In his 2003 book, “Empire,” which was published here in the immediate wake of the United States-led invasion of Iraq, the popular British historian Niall Ferguson argued that the United States was “an empire in denial” and was “capable of playing an imperial role” in the world today, much the way Britain once did, in the 19th century.

Only eight years later Mr. Ferguson has written a tendentious new book, “Civilization,” which asserts, with similar certainty, that we are now living through “the end of 500 years of Western predominance,” that while China is on the rise, the question is not whether East and West will clash, but whether “the weaker” — that is, the United States and Europe — “will tip over from weakness to outright collapse.”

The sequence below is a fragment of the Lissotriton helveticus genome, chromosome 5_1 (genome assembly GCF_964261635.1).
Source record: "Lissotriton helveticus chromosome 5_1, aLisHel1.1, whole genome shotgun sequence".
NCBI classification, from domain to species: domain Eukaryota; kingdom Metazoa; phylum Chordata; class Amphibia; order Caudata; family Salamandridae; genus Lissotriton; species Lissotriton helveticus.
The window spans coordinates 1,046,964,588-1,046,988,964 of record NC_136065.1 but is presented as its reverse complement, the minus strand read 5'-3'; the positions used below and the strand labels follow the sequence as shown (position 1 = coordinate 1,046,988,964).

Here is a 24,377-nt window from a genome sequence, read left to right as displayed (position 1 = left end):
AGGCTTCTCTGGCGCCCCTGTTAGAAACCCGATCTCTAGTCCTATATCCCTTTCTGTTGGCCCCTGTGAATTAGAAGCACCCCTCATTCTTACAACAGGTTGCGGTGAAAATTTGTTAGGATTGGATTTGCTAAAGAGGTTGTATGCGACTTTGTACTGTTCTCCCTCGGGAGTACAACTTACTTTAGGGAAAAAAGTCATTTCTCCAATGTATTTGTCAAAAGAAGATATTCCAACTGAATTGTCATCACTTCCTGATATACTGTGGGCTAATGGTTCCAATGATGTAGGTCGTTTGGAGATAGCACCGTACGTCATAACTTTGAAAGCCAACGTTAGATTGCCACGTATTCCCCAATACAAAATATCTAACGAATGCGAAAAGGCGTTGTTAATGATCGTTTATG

The financial crisis “that began in the summer of 2007,” Mr. Ferguson argues, should “be understood as an accelerator of an already well-established trend of relative Western decline,” coming on top of already serious debt problems.

“From 2001, in the space of just 10 years,” he goes on, “the U.S. federal debt in public hands doubled as a share of G.D.P. from 32 percent to a projected 66 percent in 2011”; when “unfunded liabilities of the Medicare and Social Security systems,” growing state deficits and public employees’ pension funds are added on to projections, he contends, “the fiscal position of the United States in 2009 was worse than that of Greece,” which is now teetering on the edge of default and desperate for a bailout from the European Union.

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